What Instagram’s Altered Algorithm Really Means for Brands

By: Hayley Jennings

March 23, 2018

Instagram has finally heeded years of user complaints, sort of. Posts on Instagram will now appear in more of a chronological order.

In a March 22 blog post on the Instagram Press site, the company explained that “we’re…making changes to ensure that newer posts are more likely to appear first in feed.” It also announced a “’New Posts’ button that lets you choose when you want to refresh [your feed], rather than it happening automatically.”

The previous algorithm—which showed posts based on a user’s perceived interests rather than what was posted most recently—will not disappear completely. That said, at least Instagram is trying to provide its users with more control over what they see and when they see it.

Following its acquisition by Facebook in 2012, Instagram switched from a chronological feed to one governed by an algorithm, similar to its parent company. Users were so unimpressed with the adjustment that some started a Change.org petition (which has nearly 27,000 signatures as of press time) asking the platform to revert to its old ways.

It seems Instagram is finally listening, at least to a degree. But how will brands be impacted by this change?

“For brands, it shouldn’t matter—Instagram is calling it a test and [says] that more changes are coming, so don’t put all your eggs in that basket,” says Carmen Collins, social media lead for the talent brand at Cisco Systems.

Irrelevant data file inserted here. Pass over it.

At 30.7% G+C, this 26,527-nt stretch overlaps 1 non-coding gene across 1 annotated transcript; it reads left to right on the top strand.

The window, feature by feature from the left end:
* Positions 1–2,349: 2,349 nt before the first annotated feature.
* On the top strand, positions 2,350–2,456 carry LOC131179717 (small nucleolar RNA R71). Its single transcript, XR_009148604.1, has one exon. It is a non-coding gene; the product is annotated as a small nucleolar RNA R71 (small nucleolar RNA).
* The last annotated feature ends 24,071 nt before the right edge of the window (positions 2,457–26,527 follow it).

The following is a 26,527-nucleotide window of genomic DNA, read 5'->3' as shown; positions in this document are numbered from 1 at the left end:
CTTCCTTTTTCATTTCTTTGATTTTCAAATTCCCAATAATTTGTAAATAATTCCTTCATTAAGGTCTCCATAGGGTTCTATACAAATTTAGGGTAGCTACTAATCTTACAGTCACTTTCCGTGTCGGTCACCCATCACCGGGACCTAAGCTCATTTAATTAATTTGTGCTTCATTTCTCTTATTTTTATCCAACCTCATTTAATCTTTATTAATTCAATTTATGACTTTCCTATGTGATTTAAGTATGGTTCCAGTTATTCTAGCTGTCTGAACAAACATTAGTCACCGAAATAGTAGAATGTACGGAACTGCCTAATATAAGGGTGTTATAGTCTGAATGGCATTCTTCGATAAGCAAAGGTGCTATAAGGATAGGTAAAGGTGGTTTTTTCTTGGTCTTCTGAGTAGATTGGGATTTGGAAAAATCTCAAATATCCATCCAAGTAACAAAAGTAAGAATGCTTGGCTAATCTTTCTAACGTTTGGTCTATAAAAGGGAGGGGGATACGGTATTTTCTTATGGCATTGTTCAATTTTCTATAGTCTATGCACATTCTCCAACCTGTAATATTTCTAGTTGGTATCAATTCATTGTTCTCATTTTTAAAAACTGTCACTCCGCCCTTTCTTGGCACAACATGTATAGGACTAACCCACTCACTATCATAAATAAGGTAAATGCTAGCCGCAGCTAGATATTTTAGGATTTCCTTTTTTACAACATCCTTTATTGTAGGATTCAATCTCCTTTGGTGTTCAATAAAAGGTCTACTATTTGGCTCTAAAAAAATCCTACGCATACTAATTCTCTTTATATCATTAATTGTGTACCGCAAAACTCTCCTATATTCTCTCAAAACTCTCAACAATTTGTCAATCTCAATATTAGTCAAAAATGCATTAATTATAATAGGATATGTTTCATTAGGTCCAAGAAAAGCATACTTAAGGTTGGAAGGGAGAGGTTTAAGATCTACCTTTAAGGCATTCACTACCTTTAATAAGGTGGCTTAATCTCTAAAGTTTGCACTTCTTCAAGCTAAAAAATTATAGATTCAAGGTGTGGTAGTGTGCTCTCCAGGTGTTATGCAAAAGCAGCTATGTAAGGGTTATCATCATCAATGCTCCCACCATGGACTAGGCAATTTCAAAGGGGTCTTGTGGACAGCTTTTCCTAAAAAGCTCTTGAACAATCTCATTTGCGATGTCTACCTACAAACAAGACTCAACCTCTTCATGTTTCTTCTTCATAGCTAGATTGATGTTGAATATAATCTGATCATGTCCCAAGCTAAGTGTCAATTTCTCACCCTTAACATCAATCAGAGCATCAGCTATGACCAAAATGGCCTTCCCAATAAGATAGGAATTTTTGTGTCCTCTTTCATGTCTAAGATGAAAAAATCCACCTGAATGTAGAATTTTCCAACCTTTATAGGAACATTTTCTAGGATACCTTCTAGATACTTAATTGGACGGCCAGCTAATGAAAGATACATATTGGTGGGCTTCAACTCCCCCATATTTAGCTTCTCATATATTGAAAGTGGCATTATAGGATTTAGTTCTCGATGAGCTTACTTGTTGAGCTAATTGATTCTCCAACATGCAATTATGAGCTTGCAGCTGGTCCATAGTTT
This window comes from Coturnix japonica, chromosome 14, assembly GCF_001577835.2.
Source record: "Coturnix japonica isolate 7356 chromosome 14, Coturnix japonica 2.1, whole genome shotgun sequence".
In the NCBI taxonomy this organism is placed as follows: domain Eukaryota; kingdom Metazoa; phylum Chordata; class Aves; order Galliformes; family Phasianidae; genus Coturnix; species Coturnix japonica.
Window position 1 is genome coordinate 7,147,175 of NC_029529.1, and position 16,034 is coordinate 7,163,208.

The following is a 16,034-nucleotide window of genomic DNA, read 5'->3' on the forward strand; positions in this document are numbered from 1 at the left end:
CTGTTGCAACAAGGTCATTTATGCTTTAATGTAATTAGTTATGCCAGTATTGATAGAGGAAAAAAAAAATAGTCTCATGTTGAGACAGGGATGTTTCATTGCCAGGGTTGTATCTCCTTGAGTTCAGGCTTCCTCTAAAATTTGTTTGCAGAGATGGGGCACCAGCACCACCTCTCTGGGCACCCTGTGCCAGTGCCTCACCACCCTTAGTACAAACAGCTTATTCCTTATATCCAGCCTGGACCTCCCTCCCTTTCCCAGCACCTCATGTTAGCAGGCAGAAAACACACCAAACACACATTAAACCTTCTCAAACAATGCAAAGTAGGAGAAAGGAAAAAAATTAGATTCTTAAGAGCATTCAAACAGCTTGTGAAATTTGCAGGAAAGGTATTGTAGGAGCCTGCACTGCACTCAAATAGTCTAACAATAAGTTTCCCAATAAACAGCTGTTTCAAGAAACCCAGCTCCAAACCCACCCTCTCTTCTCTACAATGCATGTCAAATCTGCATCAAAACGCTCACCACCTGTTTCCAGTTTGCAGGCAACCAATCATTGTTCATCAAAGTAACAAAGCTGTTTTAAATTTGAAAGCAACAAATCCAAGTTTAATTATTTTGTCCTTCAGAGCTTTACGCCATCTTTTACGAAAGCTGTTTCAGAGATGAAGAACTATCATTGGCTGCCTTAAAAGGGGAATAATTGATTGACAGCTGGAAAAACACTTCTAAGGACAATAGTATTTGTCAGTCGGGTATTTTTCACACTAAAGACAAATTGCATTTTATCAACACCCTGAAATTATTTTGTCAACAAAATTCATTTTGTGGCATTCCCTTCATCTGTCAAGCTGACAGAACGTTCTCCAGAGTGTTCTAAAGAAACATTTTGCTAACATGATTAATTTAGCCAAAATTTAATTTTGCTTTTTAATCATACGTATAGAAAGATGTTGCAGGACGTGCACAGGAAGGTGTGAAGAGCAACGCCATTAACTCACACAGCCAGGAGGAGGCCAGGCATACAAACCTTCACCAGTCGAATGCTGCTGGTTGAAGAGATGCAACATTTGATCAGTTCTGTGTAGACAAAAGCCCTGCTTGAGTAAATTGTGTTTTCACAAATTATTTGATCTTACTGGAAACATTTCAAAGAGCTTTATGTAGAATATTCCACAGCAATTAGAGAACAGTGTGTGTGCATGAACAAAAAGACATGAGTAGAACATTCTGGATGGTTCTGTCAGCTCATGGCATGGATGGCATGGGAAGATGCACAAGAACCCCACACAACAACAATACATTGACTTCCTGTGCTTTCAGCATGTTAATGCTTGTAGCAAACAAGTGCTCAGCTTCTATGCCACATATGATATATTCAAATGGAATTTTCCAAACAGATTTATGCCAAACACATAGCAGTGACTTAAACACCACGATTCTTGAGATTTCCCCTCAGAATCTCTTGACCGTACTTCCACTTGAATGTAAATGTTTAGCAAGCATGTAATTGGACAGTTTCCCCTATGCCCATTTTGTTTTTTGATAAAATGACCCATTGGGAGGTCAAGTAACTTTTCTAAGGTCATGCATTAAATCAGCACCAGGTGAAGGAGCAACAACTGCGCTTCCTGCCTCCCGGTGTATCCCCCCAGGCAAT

While it may seem as though brands should post more frequently to game the new system, Collins doesn’t believe that to be the case.

“Instagram’s announcement says that the change makes it ‘more likely’ for newest posts to appear first in feed, and the Facebook mothership has continued to give brands ‘reach-pocalypse’ heartburn over time,” she says. “You can bet that if your post is the newest, but still not engaging your followers, the newest posts will still be sorted.”

The bottom line is that brands marketing on Instagram don’t need to worry about this change just yet. But if your company isn’t already investing much time and money into the platform, perhaps it should: A Pew Research Center study published this month found that 35% of U.S. adults use Instagram, a 7% increase over 2016.

With the promise of more changes in the future, communicators should be prepared for anything that could alter their Instagram marketing strategy in the coming year. For now, Collins advises, “Just post great content for the way people use the platform.” At least for the time being.

Want to learn more about using Instagram as a communicator. Register for PR News’ “Instagram for Brands: What Success Really Looks Like” webinar on April 24. 


Follow Hayley: @that_hayley

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